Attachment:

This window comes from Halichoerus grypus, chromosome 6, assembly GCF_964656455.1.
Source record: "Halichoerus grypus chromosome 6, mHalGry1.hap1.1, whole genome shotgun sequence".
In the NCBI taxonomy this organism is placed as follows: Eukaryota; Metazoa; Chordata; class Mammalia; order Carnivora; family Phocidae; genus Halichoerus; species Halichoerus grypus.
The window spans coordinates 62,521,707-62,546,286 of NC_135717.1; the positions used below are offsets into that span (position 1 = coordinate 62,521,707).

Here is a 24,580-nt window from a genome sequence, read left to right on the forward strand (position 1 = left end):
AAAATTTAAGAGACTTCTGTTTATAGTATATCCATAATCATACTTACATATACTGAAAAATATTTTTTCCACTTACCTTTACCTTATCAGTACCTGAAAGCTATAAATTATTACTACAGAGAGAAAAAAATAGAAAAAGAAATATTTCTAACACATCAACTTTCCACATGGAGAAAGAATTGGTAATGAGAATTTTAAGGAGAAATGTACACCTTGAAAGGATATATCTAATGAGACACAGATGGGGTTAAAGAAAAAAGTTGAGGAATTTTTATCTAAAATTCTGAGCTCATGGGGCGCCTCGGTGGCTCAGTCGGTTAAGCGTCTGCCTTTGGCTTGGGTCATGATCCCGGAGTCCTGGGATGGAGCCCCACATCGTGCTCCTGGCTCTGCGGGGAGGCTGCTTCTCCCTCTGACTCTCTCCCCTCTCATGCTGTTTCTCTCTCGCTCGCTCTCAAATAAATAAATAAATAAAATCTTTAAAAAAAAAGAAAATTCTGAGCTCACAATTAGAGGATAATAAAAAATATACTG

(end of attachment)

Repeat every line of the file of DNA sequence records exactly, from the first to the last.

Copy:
This window comes from Halichoerus grypus, chromosome 6, assembly GCF_964656455.1.
Source record: "Halichoerus grypus chromosome 6, mHalGry1.hap1.1, whole genome shotgun sequence".
In the NCBI taxonomy this organism is placed as follows: Eukaryota; Metazoa; Chordata; class Mammalia; order Carnivora; family Phocidae; genus Halichoerus; species Halichoerus grypus.
The window spans coordinates 62,521,707-62,546,286 of NC_135717.1; the positions used below are offsets into that span (position 1 = coordinate 62,521,707).

Here is a 24,580-nt window from a genome sequence, read left to right on the forward strand (position 1 = left end):
AAAATTTAAGAGACTTCTGTTTATAGTATATCCATAATCATACTTACATATACTGAAAAATATTTTTTCCACTTACCTTTACCTTATCAGTACCTGAAAGCTATAAATTATTACTACAGAGAGAAAAAAATAGAAAAAGAAATATTTCTAACACATCAACTTTCCACATGGAGAAAGAATTGGTAATGAGAATTTTAAGGAGAAATGTACACCTTGAAAGGATATATCTAATGAGACACAGATGGGGTTAAAGAAAAAAGTTGAGGAATTTTTATCTAAAATTCTGAGCTCATGGGGCGCCTCGGTGGCTCAGTCGGTTAAGCGTCTGCCTTTGGCTTGGGTCATGATCCCGGAGTCCTGGGATGGAGCCCCACATCGTGCTCCTGGCTCTGCGGGGAGGCTGCTTCTCCCTCTGACTCTCTCCCCTCTCATGCTGTTTCTCTCTCGCTCGCTCTCAAATAAATAAATAAATAAAATCTTTAAAAAAAAAGAAAATTCTGAGCTCACAATTAGAGGATAATAAAAAATATACTG